This is a copy of letter I wrote recently to our local paper, (Birmingham Mail). It was in response to a fatality where a van (Mercedes Sprinter) had been parked on an apparently flat pub car park, in Southam, Warwickshire. The van rolled away, very slowly, only attaining 6 MPH. Tragically, it hit and killed a lady who was walking past. This shows the danger of the Highway Code’s advice about parking on hills. It doesn’t take a hill!

Sadly, yet again we read of a tragedy caused by a a handbrake not being set correctly. (Mail, April 21st, page 20). I can recall reports of at least two similar incidents in your pages last year. Why oh why are people still parking in neutral? One reason is possibly because driving instructors teach their pupils to park in neutral.
In contrast, I was taught to drive by my father over 50 years ago, when there weren’t too many driving instructors about. He always impressed on me the need to park in gear, since handbrakes can & do fail. Thankfully, not too often, but when they do the results can be tragic.
Parking in gear costs nothing & can save lives, as the van accident in Southam last year demonstrates all too clearly.
In this respect, the Highway Code is confusing & unduly complicated. It says you should park in gear if parking on a hill, but as this tragic case shows, it doesn’t take a hill for a vehicle to roll away. A gentle slope is enough. The vehicle only started to move some 10 to 20 seconds after being left & even then only attained a speed of 6 MPH, yet this was enough to result in this tragic accident.
The Highway Code also talks about parking in reverse or first according to which way your vehicle is pointing. This is unnecessarily confusing & has apparently been written by someone who does not appreciate the mechanics involved. As long as the vehicle is in a low gear, either first or reverse, it will not move in either direction if the handbrake fails, because the weight of the vehicle will be unable to overcome the compression in the engine cylinders.
For simplicity’s sake, the easiest rule is leave the vehicle in bottom gear regardless of direction. If the vehicle is fitted with automatic transmission, then it should be left in “P” if available, otherwise in first gear.
Any handbrake, electronic or manual, can fail at any time without warning, which is why vehicles should always be left in gear. Belt & braces comes to mind.
Years ago I parked a hire car, a Ford Sierra, on a sloping drive. As I walked away I heard a loud bang & the car jolted forward, but only by an inch or so. A bracket underneath the car, part of the handbrake mechanism, had broken. No damage was done as it was in gear, but if I had left it in neutral it would have rolled down the drive & straight across the road.
So, in my opinion, the message is clear, NEVER, EVER, leave a vehicle parked in neutral. It’ll cost you nothing to leave it in gear & you might just save a life.

I gather from information above that driving examiners are now checking that candidates do park in gear at all times. About time too!
To those worried about the car jerking when starting, follow the Highway Code advice & check it’s in neutral first! Better still, depress the clutch when starting as this lessens the load on the starter motor.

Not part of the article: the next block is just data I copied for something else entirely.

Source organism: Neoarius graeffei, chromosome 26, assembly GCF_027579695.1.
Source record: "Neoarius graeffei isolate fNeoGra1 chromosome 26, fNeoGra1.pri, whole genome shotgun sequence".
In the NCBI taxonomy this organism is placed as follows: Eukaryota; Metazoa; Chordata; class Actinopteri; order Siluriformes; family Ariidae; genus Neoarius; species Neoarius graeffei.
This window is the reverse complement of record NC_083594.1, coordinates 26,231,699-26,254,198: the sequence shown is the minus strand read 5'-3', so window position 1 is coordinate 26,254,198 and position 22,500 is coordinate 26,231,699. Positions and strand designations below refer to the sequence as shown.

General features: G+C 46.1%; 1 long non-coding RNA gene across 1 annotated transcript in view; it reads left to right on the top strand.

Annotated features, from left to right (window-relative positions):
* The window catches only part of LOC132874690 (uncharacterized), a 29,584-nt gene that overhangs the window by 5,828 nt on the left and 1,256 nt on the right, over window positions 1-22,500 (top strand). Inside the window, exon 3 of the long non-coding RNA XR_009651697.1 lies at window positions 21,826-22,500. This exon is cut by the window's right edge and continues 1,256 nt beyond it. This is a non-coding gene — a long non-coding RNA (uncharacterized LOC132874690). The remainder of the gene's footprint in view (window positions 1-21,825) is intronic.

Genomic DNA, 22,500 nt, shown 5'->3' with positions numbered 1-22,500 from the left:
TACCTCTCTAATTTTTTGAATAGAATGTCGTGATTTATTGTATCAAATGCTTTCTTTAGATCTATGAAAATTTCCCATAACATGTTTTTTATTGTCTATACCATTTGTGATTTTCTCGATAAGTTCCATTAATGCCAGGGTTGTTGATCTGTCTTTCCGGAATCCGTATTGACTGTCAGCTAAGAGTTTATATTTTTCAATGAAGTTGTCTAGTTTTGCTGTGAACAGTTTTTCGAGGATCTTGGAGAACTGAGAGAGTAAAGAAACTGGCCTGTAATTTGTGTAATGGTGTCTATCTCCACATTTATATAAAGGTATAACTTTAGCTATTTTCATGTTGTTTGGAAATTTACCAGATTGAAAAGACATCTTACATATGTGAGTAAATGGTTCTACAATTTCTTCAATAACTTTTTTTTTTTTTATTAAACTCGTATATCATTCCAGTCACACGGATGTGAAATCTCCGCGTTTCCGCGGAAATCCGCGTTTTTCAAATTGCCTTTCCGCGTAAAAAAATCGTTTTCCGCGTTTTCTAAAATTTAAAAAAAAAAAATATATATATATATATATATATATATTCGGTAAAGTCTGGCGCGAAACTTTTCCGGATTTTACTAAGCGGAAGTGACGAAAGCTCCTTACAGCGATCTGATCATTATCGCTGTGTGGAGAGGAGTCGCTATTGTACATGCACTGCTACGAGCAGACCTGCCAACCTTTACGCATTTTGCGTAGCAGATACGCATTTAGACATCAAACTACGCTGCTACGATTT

Good points there emmbeedee. The speed of a collision between a vehicle and a pedestrian is not necessarily the critical factor. Any impact, however, slight, that knocks a person off their feet could be fatal. It will depend largely on how they fall, which body parts strike the ground or other obstruction, and on what kind of surface they land. Any frail or infirm person or young child is obviously at great risk. The propensity of a vehicle to roll on a seemingly level surface will to some extent depend on its weight distribution and tyre pressures. Any form of parking next to a footpath should be done with great care and putting the engine in gear is a very wise precaution.

JC73 says:
5 November 2017

Thank you Embeedee – I’ve been searching for a clear answer to this debate and your answer is the best I’ve found.


I wonder if the problem is largely due to drivers not putting on the handbrake firmly when parking on hills.

Annabel Blake says:
27 April 2016

I tend to leave my car in gear, especially on any sort of slope (I hate wrenching the handbrake up!). And I ALWAYS leave it in gear, with the handbrake off, if there is an overnight frost forecast.

Sue says:
4 May 2016

I always leave my Astra in gear after it rolled out of my drive which is virtually flat and neatly went in a semi-circle and rolled into my neighbours drive 2 doors down and parked next to her car with only a slight scratch. The handbrake was on and it wasn’t in gear. The following week ‘Watchdog’ had a feature regarding this happening with a number of Vauxhalls with walls and cars being damaged. I have never trusted the handbrake since – luckily no one was injured.


Sue you should contact the editor of the Sun newspaper thats just the type of news they like. They could blame it on a long dead relative and call it the “ghost car ” .


Astralogy, Duncan?


I like it malcolm !

Patrick Taylor says:
12 May 2017


Merrik B. Brown says:
6 May 2016

If parking on a hill, always in gear, and the handbrake on. On the flat, probably in neutral with the handbrake on. When parking in the garage, or long term parking in the open, in gear and handbrake off, to prevent the shoes or pads rusting on to the drums or discs.